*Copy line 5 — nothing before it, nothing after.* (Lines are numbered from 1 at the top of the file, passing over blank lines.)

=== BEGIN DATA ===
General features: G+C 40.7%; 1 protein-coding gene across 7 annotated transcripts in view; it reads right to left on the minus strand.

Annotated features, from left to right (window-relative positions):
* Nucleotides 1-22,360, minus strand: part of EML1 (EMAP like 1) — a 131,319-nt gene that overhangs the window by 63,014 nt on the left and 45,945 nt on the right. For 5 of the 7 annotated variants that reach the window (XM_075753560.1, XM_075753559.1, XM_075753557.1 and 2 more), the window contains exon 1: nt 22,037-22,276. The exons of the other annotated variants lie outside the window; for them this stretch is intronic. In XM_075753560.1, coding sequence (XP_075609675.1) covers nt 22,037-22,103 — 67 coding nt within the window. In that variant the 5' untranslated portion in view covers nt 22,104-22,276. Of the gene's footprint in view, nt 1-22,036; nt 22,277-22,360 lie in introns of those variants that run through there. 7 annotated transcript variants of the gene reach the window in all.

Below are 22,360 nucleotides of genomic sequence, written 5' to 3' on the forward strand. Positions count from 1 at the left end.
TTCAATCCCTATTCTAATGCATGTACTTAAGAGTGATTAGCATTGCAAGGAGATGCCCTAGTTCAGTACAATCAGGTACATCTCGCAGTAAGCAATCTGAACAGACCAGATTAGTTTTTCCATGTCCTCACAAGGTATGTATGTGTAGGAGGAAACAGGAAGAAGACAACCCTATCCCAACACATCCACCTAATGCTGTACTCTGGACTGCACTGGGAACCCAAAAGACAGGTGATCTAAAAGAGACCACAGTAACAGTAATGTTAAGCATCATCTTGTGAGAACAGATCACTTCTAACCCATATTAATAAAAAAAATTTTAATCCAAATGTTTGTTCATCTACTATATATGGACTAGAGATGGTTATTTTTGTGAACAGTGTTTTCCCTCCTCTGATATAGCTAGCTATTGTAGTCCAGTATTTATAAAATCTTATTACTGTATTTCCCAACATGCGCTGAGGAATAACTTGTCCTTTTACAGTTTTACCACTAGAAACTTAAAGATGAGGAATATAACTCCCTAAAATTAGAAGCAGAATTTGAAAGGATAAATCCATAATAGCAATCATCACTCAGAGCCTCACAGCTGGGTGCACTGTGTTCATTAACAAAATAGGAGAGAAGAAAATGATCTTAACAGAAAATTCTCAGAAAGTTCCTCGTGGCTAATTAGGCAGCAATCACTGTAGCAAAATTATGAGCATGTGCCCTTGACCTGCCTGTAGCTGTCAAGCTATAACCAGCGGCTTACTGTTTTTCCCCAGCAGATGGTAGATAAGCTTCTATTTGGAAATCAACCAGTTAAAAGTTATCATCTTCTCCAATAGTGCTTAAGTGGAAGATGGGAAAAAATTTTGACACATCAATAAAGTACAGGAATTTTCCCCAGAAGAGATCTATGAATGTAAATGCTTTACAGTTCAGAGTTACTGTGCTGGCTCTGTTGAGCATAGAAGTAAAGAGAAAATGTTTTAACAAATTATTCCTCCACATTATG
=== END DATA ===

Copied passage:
TTCAATCCCTATTCTAATGCATGTACTTAAGAGTGATTAGCATTGCAAGGAGATGCCCTAGTTCAGTACAATCAGGTACATCTCGCAGTAAGCAATCTGAACAGACCAGATTAGTTTTTCCATGTCCTCACAAGGTATGTATGTGTAGGAGGAAACAGGAAGAAGACAACCCTATCCCAACACATCCACCTAATGCTGTACTCTGGACTGCACTGGGAACCCAAAAGACAGGTGATCTAAAAGAGACCACAGTAACAGTAATGTTAAGCATCATCTTGTGAGAACAGATCACTTCTAACCCATATTAATAAAAAAAATTTTAATCCAAATGTTTGTTCATCTACTATATATGGACTAGAGATGGTTATTTTTGTGAACAGTGTTTTCCCTCCTCTGATATAGCTAGCTATTGTAGTCCAGTATTTATAAAATCTTATTACTGTATTTCCCAACATGCGCTGAGGAATAACTTGTCCTTTTACAGTTTTACCACTAGAAACTTAAAGATGAGGAATATAACTCCCTAAAATTAGAAGCAGAATTTGAAAGGATAAATCCATAATAGCAATCATCACTCAGAGCCTCACAGCTGGGTGCACTGTGTTCATTAACAAAATAGGAGAGAAGAAAATGATCTTAACAGAAAATTCTCAGAAAGTTCCTCGTGGCTAATTAGGCAGCAATCACTGTAGCAAAATTATGAGCATGTGCCCTTGACCTGCCTGTAGCTGTCAAGCTATAACCAGCGGCTTACTGTTTTTCCCCAGCAGATGGTAGATAAGCTTCTATTTGGAAATCAACCAGTTAAAAGTTATCATCTTCTCCAATAGTGCTTAAGTGGAAGATGGGAAAAAATTTTGACACATCAATAAAGTACAGGAATTTTCCCCAGAAGAGATCTATGAATGTAAATGCTTTACAGTTCAGAGTTACTGTGCTGGCTCTGTTGAGCATAGAAGTAAAGAGAAAATGTTTTAACAAATTATTCCTCCACATTATG